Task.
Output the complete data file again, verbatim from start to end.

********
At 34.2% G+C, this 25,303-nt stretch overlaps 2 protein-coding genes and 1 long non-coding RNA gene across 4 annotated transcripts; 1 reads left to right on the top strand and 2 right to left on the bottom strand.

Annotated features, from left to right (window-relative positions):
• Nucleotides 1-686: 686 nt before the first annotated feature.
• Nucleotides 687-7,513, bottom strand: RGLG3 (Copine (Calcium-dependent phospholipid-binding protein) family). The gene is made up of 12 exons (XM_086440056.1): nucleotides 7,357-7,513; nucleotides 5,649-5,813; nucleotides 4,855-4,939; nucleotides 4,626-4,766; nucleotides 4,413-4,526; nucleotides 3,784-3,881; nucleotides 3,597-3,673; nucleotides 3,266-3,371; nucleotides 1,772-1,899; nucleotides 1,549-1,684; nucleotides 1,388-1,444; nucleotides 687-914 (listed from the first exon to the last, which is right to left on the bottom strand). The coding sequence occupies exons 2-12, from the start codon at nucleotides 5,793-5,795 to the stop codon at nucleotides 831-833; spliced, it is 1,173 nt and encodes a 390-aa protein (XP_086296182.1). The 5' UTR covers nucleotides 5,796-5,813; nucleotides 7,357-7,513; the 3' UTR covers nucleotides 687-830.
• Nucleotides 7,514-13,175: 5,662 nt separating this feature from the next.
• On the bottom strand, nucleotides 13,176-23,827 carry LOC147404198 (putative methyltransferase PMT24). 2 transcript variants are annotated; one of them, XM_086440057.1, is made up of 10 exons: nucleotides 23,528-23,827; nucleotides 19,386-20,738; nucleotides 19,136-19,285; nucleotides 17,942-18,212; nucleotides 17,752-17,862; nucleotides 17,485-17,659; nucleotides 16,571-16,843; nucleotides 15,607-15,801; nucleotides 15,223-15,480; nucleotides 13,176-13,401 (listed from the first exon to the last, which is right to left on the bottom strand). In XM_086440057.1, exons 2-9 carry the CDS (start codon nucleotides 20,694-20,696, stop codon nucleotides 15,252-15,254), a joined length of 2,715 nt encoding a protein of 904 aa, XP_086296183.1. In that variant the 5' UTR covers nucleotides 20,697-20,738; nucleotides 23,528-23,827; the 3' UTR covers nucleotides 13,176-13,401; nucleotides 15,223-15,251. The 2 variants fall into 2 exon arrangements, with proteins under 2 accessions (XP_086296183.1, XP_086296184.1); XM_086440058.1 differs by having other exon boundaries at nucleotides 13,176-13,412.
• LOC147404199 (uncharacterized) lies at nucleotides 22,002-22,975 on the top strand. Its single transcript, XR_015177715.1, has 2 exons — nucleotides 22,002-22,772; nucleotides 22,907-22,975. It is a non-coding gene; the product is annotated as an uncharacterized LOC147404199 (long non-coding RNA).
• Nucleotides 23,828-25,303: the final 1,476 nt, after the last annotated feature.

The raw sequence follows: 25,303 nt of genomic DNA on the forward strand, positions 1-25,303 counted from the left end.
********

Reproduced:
At 34.2% G+C, this 25,303-nt stretch overlaps 2 protein-coding genes and 1 long non-coding RNA gene across 4 annotated transcripts; 1 reads left to right on the top strand and 2 right to left on the bottom strand.

Annotated features, from left to right (window-relative positions):
• Nucleotides 1-686: 686 nt before the first annotated feature.
• Nucleotides 687-7,513, bottom strand: RGLG3 (Copine (Calcium-dependent phospholipid-binding protein) family). The gene is made up of 12 exons (XM_086440056.1): nucleotides 7,357-7,513; nucleotides 5,649-5,813; nucleotides 4,855-4,939; nucleotides 4,626-4,766; nucleotides 4,413-4,526; nucleotides 3,784-3,881; nucleotides 3,597-3,673; nucleotides 3,266-3,371; nucleotides 1,772-1,899; nucleotides 1,549-1,684; nucleotides 1,388-1,444; nucleotides 687-914 (listed from the first exon to the last, which is right to left on the bottom strand). The coding sequence occupies exons 2-12, from the start codon at nucleotides 5,793-5,795 to the stop codon at nucleotides 831-833; spliced, it is 1,173 nt and encodes a 390-aa protein (XP_086296182.1). The 5' UTR covers nucleotides 5,796-5,813; nucleotides 7,357-7,513; the 3' UTR covers nucleotides 687-830.
• Nucleotides 7,514-13,175: 5,662 nt separating this feature from the next.
• On the bottom strand, nucleotides 13,176-23,827 carry LOC147404198 (putative methyltransferase PMT24). 2 transcript variants are annotated; one of them, XM_086440057.1, is made up of 10 exons: nucleotides 23,528-23,827; nucleotides 19,386-20,738; nucleotides 19,136-19,285; nucleotides 17,942-18,212; nucleotides 17,752-17,862; nucleotides 17,485-17,659; nucleotides 16,571-16,843; nucleotides 15,607-15,801; nucleotides 15,223-15,480; nucleotides 13,176-13,401 (listed from the first exon to the last, which is right to left on the bottom strand). In XM_086440057.1, exons 2-9 carry the CDS (start codon nucleotides 20,694-20,696, stop codon nucleotides 15,252-15,254), a joined length of 2,715 nt encoding a protein of 904 aa, XP_086296183.1. In that variant the 5' UTR covers nucleotides 20,697-20,738; nucleotides 23,528-23,827; the 3' UTR covers nucleotides 13,176-13,401; nucleotides 15,223-15,251. The 2 variants fall into 2 exon arrangements, with proteins under 2 accessions (XP_086296183.1, XP_086296184.1); XM_086440058.1 differs by having other exon boundaries at nucleotides 13,176-13,412.
• LOC147404199 (uncharacterized) lies at nucleotides 22,002-22,975 on the top strand. Its single transcript, XR_015177715.1, has 2 exons — nucleotides 22,002-22,772; nucleotides 22,907-22,975. It is a non-coding gene; the product is annotated as an uncharacterized LOC147404199 (long non-coding RNA).
• Nucleotides 23,828-25,303: the final 1,476 nt, after the last annotated feature.

The raw sequence follows: 25,303 nt of genomic DNA on the forward strand, positions 1-25,303 counted from the left end.